The Nigerian Electricity Regulatory Commission (NERC) announced yesterday, that some electricity consumers in the country may pay more for energy from now to 2024.
There are also indications that the Federal Government would no longer subsidise any class of consumer by the end of this year as NERC planned to enforce 100 per cent remittance for all DisCos by the end of the year bringing to zero DisCos tariff shortfall, which stands at about 24, 521 for Ibadan DisCo
NERC had in a released yesterday said: “in compliance with the provisions of the Electric Power Sector Reform Act (EPRSA) and the nation’s tariff methodology for biannual minor review, the rates for service bands A, B, C, D and E have been adjusted by N2.00 to N4.00 per kWhr to reflect the partial impact of inflation and movement in foreign exchange rates.”
Denying earlier reports that 50 per cent increase had been approved for electricity tariff, NERC said tariff for customers on service bands D & E (customers being served less than an average of 12hrs of supply per day over a period of one month) remained frozen and subsidised in line with the policy direction of the Federal Government.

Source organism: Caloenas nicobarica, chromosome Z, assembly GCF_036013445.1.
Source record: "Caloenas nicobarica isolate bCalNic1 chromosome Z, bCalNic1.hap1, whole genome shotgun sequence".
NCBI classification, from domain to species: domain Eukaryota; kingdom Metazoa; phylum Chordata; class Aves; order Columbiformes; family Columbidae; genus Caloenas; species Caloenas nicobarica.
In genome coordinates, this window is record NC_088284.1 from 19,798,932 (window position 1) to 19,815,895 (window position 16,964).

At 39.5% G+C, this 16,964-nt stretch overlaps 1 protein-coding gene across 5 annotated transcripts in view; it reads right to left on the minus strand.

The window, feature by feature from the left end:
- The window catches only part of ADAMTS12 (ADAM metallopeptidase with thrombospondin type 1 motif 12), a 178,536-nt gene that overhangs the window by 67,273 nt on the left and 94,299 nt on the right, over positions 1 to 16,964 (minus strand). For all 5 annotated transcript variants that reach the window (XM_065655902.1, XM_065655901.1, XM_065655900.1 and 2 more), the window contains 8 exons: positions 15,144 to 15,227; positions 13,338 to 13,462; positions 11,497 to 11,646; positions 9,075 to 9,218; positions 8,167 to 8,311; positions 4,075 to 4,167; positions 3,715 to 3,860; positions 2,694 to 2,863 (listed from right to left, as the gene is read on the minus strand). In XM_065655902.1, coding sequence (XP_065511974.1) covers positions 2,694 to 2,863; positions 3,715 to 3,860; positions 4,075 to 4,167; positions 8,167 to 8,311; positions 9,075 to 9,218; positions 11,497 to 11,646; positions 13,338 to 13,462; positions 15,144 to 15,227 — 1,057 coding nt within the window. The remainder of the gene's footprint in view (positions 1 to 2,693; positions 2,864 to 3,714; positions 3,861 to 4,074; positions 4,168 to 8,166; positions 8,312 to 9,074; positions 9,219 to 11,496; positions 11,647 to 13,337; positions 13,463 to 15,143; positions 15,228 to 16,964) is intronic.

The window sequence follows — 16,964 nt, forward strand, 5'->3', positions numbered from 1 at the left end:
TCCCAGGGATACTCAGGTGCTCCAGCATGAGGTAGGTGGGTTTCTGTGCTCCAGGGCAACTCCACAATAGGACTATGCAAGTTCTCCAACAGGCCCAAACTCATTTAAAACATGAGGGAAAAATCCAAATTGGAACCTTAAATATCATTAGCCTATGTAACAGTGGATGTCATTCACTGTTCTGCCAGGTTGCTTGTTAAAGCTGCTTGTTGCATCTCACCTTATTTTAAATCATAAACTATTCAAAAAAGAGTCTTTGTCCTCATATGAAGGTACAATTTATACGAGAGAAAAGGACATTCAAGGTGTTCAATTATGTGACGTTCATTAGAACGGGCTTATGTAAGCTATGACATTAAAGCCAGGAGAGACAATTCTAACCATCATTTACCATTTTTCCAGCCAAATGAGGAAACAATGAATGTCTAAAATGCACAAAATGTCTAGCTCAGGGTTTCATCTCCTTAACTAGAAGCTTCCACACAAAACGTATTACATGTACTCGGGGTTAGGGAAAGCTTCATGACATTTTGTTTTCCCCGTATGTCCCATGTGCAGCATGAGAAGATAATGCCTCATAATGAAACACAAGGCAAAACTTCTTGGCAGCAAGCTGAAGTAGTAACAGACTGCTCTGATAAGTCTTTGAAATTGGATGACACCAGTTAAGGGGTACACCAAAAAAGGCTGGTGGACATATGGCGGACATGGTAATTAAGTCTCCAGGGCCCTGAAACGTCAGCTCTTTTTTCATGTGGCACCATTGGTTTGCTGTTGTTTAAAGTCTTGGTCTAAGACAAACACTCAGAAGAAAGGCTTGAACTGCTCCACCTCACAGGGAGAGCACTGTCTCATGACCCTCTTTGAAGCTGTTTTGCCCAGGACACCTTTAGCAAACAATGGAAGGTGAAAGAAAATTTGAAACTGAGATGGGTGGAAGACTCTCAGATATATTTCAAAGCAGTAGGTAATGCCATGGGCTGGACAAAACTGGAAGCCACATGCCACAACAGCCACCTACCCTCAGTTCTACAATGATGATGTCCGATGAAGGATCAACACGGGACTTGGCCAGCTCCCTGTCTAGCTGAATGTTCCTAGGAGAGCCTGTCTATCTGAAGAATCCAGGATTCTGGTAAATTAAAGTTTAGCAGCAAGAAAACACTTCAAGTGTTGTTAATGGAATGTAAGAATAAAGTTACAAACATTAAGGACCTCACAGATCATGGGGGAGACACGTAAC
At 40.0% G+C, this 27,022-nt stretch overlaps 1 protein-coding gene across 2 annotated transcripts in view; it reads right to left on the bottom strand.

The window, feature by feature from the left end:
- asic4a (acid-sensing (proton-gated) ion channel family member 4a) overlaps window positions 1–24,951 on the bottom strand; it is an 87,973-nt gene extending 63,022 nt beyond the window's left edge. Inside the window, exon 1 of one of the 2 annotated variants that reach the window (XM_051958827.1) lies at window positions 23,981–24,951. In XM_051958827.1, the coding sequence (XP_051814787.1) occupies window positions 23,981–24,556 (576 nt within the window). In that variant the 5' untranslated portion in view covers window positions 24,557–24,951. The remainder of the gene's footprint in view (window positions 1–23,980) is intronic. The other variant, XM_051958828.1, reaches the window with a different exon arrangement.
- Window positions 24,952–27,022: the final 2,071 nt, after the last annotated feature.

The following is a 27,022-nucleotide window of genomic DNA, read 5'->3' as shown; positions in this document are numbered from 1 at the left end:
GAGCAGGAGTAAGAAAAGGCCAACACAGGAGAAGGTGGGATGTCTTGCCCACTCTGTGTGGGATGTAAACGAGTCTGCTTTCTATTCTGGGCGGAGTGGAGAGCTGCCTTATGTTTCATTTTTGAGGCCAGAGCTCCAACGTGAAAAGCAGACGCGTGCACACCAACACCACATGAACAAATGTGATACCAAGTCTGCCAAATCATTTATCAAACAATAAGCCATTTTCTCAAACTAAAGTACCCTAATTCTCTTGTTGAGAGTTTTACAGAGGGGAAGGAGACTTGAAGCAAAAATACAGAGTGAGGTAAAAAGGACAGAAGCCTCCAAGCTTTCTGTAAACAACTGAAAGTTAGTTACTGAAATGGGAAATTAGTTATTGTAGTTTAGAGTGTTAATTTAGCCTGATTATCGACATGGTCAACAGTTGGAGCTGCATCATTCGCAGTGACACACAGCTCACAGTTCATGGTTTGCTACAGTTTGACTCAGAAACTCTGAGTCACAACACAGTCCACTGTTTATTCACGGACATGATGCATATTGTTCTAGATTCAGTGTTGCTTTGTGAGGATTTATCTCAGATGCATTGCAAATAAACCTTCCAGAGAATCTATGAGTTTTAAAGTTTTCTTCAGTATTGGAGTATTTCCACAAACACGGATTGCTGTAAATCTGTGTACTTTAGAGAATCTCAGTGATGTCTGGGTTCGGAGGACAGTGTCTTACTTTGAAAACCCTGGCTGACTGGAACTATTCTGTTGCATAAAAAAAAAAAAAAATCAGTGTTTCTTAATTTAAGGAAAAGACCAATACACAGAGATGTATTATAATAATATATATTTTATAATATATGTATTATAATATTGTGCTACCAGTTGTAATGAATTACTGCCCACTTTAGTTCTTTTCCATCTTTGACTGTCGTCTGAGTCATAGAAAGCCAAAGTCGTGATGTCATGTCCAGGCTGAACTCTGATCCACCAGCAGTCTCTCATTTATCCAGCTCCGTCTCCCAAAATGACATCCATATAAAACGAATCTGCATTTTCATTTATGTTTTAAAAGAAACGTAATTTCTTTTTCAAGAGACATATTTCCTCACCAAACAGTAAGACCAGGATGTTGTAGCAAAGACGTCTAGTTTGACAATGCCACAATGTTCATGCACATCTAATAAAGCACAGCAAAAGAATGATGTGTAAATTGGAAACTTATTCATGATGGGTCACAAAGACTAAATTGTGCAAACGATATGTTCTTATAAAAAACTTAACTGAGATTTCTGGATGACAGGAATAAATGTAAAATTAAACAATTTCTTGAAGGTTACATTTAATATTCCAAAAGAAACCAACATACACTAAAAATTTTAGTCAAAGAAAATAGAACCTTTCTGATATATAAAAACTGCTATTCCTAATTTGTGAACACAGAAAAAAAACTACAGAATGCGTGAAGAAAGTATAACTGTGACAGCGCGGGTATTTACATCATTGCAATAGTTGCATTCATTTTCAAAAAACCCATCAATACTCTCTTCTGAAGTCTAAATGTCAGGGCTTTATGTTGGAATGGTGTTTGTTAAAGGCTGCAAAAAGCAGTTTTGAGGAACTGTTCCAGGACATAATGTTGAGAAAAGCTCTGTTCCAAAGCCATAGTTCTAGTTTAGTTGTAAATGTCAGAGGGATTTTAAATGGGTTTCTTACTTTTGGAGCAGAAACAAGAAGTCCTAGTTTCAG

However if fully implemented through 2024 and compared with the pre-September tariff, all electricity consumers in the country would witness an increase in tariff up to about 120 per cent in an event of a full cost-reflective tariff, especially those under class A, B and C. In fact, by the second quarter of this year, some consumers, who were under Class D and E would have been paying N59 against the N26 they are currently paying for every kilowatt per hour.
GIVEN the liquidity crisis in the market and inability of the distribution companies to remit promptly, NERC had set a remittance threshold for the DisCo last year. The new order has jerked up the remittance for the DisCos as Ibadan DisCos has seen it minimum remittance increased from 29.4 per cent to 60.30 per cent.
The document dated December 30, 2020, overruled the previous Order NERC/2028/2020.
After a series of outrage and outright rejection by consumers who cited poor power supply and the impacts of COVID-19, DisCos had in October last year started the implementation of a service-based reflective tariff (SRT) structure.